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Gov. Deal signs legislation at GSU
Bill gives university authority over Savannah-based company
W 042412 GSU DEAL 01
Governor Nathan Deal stops by Georgia Southern University Tuesday to sign a bill into law and update the public about the recent legislative session. - photo by SCOTT BRYANT/staff

   A statewide tour to promote economic development led Gov. Nathan Deal to the campus of Georgia Southern University on Tuesday, where he signed into law a bill with significant ramifications for the university and the region.
    Deal joined Georgia Southern President Brooks Keel, local legislators and a crowd gathered to hear the governor speak at a ceremony in front of the university’s Marvin Pittman Administration Building to sign Senate Bill 396 into law.
    The legislation transfers managing authority of Savannah-based Herty Advanced Material Development Center, a company that manufactures forest and paper-related products, building materials and bioproducts, to the university.
    The convergence of Georgia Southern and the Herty Center is an idea conceived and executed to create research opportunities for university students and staff while spurring economic and workforce development in the coastal region and throughout the state, the governor said.
    “By bringing Herty under the umbrella of one of the state’s great schools, Georgia Southern University, we will be giving students an opportunity to gain insight into the cutting-edge work of scientists and researchers,” Deal said. “Not only will this move set the stage for continued success of the (Herty) Center, but I believe it will serve the purpose of making the work of our universities more relevant to the
workplace and to the careers of the students who are graduating.”
    Tuesday’s signing will place the more than 70-year old Herty Center under the authority of GSU effective July 1. The bill passed unanimously in both the Senate and House this year. 
    Access to the center will create new internships and other hands-on learning and research opportunities for students, Keel said. Having controlling authority of Herty will help Georgia Southern’s effort to become a driving force in the region’s economic development.
    “(Having the center) will significantly ramp up the applied research program that we have here. Our students will have the opportunity to take part in that,” Keel said. “We also think that companies doing business with Herty will give our students internship opportunities and allow for hands-on learning experiences.
    “This legislation directly and profoundly affects our university,” he continued. “The alignment of Herty and Georgia Southern will not only help advance the research mission of the university but, more importantly, significantly expand our role in developing the economy in south Georgia and beyond. We plan to take the relationship that Herty has already established with a number of companies throughout the nation and world and try to encourage those companies to come to Georgia, set up shop here and hire Georgians. We are excited about what this could bring to the state.”
    Deal said access to Georgia Southern personnel and resources can lead to continued growth of Herty Advanced Materials Development and drive job creation throughout Georgia.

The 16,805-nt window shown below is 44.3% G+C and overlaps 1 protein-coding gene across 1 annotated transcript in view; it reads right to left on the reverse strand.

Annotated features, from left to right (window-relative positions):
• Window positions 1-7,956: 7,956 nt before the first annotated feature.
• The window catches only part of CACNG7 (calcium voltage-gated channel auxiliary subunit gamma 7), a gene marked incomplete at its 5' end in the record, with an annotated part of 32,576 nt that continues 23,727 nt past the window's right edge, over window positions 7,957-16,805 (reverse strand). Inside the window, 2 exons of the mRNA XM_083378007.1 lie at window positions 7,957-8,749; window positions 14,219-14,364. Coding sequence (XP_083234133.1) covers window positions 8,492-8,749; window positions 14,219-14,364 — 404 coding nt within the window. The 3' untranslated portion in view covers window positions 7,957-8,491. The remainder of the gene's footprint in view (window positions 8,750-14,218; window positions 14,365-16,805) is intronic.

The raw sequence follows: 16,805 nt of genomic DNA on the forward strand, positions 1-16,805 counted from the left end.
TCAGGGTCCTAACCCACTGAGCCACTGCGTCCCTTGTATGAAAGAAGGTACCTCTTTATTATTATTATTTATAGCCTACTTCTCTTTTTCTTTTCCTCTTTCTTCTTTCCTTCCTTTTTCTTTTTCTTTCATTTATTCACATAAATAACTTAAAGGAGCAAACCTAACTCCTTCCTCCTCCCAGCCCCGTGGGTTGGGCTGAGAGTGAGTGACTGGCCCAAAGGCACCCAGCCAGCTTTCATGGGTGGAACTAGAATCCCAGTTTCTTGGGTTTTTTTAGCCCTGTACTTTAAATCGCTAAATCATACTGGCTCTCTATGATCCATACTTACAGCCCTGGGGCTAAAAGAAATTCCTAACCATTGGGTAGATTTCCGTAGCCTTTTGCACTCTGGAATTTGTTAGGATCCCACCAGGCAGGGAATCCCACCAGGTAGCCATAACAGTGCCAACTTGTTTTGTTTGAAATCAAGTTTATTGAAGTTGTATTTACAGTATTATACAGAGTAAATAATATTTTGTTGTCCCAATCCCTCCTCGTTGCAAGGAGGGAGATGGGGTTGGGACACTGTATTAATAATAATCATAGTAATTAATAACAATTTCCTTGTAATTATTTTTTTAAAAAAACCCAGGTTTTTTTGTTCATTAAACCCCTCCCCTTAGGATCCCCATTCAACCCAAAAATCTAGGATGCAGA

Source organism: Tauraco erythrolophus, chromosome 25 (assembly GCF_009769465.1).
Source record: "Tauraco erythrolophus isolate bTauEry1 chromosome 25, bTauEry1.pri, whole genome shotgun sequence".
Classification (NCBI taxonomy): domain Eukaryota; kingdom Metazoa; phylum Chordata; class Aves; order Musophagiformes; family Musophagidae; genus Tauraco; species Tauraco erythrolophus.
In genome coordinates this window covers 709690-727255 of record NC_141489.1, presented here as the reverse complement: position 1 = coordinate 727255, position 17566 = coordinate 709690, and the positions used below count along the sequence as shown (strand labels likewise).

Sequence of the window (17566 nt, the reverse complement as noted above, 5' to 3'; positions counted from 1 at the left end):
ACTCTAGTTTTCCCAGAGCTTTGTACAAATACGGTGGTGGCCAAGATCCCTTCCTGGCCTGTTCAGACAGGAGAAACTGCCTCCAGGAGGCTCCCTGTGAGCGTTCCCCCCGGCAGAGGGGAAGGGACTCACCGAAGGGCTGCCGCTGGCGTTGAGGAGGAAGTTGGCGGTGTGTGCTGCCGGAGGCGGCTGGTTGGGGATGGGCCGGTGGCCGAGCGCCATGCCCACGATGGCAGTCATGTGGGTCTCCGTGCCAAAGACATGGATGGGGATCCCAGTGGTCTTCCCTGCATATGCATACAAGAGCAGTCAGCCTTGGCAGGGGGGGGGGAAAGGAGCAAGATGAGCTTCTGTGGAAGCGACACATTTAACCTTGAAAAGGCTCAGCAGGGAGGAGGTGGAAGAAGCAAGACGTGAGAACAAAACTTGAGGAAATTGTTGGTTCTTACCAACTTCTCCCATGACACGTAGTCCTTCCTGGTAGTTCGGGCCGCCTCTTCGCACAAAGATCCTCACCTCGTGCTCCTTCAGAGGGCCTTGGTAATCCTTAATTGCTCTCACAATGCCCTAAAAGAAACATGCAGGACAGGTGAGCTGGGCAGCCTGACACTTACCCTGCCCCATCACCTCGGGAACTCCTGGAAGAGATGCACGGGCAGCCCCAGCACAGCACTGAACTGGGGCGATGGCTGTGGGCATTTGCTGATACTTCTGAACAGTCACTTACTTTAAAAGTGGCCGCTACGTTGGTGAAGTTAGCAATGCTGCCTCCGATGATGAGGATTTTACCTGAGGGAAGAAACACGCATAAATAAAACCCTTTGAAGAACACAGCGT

“We believe this strategic realignment will expand economic development opportunities for Georgia. It has the real potential to make Savannah — and the larger coastal area — an even more attractive market for manufacturing as well as research and development,” the governor said. “With this move, Herty will benefit from improved visibility, from access to industry partnerships and expanded access to STEM (science, technology, engineering and mathematics) experts.”
    “The move increases the value of the Herty Center and makes Georgia Southern a winner. In the process, it makes the state of Georgia a winner as well,” he continued. “The timber industry is still an important part of the economy of the state of Georgia. Any time you can find new and better uses for the pulp product, it is good news for the state. Also, we will expose students to internships with scientists working on real-life projects. The more we can give students hands-on opportunities, the better off we’ll be.”
    Sen. Jack Hill, R-Reidsville, one of several legislators on hand for the signing, said the legislation could prove to be a boon for the area.
    “This is in line with President Keel’s mission for economic development. Georgia Southern is committed to being an active player in economic development,” Hill said. “It is a great opportunity for Georgia Southern. The move will really pay big dividends for the school and hopefully the region.”
    Pairing the university and Herty Center reunites GSU with a bit of its own history.
    In his attempt to develop newsprint using Southern pine trees, Dr. Charles Herty, the namesake for the Herty Advanced Materials Development Center, first experimented on pines located on the college’s campus during the 1930s. A plaque was erected in 1935 to note the site, now named Herty Pines.
    “This is really a sort of homecoming for the namesake of Dr. Charles Herty, and we’re excited to have the center be a part of Georgia Southern,” Keel said. “There has been a long-standing relationship between Georgia Southern and Herty. We are exceptionally proud to be a part of the Herty legacy.”
   
    Jeff Harrison can be reached at (912) 489-9454.

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